As the release manager for deephaven-core, I have the pleasure of kicking off our monthly release process. It's a mostly automated affair via GitHub Actions with a few manual steps along the way. Things usually go smoothly...
I got lazy.
A pull request (PR) landed on me for review. I'm a fan of fast PR turnaround times, especially for small, non-controversial dependency version bumps. I was away from my computer, but saw the PR on the GitHub app on my phone. A single dependency version bump, going from
WEB_VERSION=0.15.2 - easy: clicks Approved.
As it turns out, this was not so easy. This is the story of how I accidentally overwrote our product's Docker images, then rescued our release using the crane tool.
A little bit later I was notified that the release process had failed! What release!? I looked back at the PR and noticed it was targetting a release branch instead of
main, something I had completely missed during the review process. The automated release process had been kicked off with our old release branch.
Luckily, Maven and PyPi enforce unique versions - once you release version
x.y.z, you can't overwrite version
x.y.z. So, from this perspective, we were safe. But Docker tags (you've probably used Docker
latest tags before) don't work like this... and unfortunately, we had just overwritten our
0.15.0 Docker release tags.
Time to fix this mistake. One reasonable option would be to revert (or hard-reset) the release branch and re-re-kick off the release process. The Docker images would be re-built, re-tagged, and re-published, but they wouldn't be bit-for-bit identical to our original release.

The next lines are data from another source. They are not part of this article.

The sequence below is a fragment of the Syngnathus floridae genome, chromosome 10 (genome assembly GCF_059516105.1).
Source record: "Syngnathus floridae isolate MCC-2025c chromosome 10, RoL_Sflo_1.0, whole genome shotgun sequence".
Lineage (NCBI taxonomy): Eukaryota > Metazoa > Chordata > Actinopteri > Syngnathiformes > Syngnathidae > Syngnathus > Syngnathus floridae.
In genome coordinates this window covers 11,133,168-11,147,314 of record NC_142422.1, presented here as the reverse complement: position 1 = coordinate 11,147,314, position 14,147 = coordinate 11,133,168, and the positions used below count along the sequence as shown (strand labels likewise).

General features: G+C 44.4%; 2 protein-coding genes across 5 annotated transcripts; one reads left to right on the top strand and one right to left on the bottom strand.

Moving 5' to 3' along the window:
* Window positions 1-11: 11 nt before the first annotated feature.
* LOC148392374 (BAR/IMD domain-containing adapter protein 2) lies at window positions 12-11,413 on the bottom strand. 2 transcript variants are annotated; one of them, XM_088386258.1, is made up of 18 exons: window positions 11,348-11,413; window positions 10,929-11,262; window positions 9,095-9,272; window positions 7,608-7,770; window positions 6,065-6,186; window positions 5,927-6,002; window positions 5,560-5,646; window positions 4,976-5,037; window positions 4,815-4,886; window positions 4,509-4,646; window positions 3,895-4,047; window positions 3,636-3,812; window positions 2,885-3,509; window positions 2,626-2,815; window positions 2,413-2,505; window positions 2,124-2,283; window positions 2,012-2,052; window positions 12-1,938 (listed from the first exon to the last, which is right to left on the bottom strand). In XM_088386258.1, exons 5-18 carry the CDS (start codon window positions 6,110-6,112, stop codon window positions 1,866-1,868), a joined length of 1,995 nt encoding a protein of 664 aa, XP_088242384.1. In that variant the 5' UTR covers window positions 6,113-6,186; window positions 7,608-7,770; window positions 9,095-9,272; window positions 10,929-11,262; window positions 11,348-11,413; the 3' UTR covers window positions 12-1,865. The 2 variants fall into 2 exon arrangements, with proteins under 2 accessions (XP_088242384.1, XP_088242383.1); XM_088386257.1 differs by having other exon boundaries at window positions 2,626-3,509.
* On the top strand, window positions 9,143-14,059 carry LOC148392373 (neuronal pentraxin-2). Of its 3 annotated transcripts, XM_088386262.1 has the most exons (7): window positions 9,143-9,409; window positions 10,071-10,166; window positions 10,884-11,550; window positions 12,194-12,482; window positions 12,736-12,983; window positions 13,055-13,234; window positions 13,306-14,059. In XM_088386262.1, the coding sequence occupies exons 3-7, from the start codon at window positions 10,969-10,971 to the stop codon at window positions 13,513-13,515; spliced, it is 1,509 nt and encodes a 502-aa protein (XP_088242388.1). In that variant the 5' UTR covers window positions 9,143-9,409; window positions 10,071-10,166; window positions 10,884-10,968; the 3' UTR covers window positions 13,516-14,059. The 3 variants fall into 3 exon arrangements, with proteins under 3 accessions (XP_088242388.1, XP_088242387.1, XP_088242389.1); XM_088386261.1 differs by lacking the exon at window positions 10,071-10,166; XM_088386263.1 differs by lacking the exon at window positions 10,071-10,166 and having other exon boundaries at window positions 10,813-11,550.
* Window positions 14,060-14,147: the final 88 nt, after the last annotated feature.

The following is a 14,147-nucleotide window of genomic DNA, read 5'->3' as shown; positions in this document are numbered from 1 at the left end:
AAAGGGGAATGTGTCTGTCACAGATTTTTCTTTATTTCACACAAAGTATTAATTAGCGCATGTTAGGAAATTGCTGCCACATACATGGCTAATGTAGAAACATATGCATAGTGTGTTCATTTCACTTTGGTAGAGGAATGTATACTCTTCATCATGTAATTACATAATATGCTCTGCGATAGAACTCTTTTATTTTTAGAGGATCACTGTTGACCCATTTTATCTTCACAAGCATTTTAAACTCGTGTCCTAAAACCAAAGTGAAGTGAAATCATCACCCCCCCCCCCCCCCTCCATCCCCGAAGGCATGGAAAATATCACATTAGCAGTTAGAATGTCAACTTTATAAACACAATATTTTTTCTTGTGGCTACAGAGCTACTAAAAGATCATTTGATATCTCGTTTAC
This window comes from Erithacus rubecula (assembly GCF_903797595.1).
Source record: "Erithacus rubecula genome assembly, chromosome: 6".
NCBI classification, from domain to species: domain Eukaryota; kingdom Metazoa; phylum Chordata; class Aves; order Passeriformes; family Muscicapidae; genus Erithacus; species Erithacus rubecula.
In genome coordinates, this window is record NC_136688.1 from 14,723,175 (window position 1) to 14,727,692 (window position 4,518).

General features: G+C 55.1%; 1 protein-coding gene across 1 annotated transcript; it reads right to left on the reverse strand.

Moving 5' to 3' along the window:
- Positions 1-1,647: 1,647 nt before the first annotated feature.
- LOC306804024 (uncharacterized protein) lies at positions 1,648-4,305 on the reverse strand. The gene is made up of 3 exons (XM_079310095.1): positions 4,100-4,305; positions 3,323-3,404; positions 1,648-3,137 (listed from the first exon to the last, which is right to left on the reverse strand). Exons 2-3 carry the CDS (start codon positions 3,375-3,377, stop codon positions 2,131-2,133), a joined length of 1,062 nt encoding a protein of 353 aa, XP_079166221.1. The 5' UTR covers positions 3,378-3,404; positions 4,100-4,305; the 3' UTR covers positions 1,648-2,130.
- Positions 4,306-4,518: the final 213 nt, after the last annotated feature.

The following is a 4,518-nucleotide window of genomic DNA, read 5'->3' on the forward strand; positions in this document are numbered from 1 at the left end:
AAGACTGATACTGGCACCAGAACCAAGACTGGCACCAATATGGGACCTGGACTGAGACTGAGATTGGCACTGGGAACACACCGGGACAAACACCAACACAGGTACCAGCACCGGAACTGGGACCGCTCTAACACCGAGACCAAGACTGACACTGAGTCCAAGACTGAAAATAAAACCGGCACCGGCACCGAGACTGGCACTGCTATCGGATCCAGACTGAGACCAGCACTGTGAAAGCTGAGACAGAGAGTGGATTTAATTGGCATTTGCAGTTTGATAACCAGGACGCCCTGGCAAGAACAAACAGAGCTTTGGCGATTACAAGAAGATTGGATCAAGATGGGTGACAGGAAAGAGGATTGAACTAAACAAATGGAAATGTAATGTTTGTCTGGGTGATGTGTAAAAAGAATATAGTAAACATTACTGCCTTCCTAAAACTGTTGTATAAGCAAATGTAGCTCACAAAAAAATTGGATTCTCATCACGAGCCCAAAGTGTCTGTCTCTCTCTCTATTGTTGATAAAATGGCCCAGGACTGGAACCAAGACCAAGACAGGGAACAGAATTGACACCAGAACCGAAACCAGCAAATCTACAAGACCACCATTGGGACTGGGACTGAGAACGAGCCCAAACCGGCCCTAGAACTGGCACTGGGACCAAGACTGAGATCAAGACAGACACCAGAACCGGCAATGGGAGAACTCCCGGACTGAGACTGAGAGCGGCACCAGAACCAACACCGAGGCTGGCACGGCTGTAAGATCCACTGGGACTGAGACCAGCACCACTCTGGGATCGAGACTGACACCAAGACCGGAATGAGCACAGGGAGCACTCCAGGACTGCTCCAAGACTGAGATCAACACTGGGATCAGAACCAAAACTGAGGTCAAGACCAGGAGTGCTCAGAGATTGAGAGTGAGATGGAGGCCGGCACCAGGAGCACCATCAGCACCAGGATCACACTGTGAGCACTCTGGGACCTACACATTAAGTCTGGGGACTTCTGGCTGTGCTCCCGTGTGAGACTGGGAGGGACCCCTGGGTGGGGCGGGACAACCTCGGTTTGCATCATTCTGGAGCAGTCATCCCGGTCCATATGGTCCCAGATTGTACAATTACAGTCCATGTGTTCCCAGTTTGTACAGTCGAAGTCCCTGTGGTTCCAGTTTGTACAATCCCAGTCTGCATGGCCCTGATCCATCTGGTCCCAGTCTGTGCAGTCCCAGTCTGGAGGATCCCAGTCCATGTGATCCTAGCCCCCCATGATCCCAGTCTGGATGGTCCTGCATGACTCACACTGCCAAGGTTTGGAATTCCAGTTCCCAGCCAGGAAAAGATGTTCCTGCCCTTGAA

Another option would be to re-tag and re-push them to the repository myself, but that means I would need to have all the release images local to my machine. I didn't already have the images locally, but I could get the SHA-digest from our previous release logs. Unfortunately, the size of the images and my slow internet would make this a lengthy process. (This option might also be tricky with multi-architecture images, unless great care is taken.)
Enter crane, "a tool for interacting with remote images and registries" (not to be confused with another Docker tool by the same name). It's an impressive command-line interface with a lot of subcommands. We're interested in crane tag, "efficiently tag a remote image".
We use the docker/build-push-action as part of the build process. The logs here are very helpful - scrolling to the end of the action, we can see the digest is explicitly printed out:
Next I executed:
crane tag ghcr.io/deephaven/server@sha256:ea6ca1c9b758f33b164924296a41d009a0fa3d3e10c8ac3c361b7e4e6d0f70b8 0.15.0
A few seconds later, the repository tags were correctly pointing at the correct release image. I should note, I was lucky that the GitHub Container Registry still had the original images. I'm not sure what process GitHub use for deleting untagged images - but I'm glad we were quick enough to not find them deleted.
There are some lessons to be learned here. Of course, the conditions and checks around the release process should be improved: "Has this version number already been released? If yes, stop the release process." On a personal note, I'm also going to be much more careful on "simple" PRs, and will never forget to check the target branch again.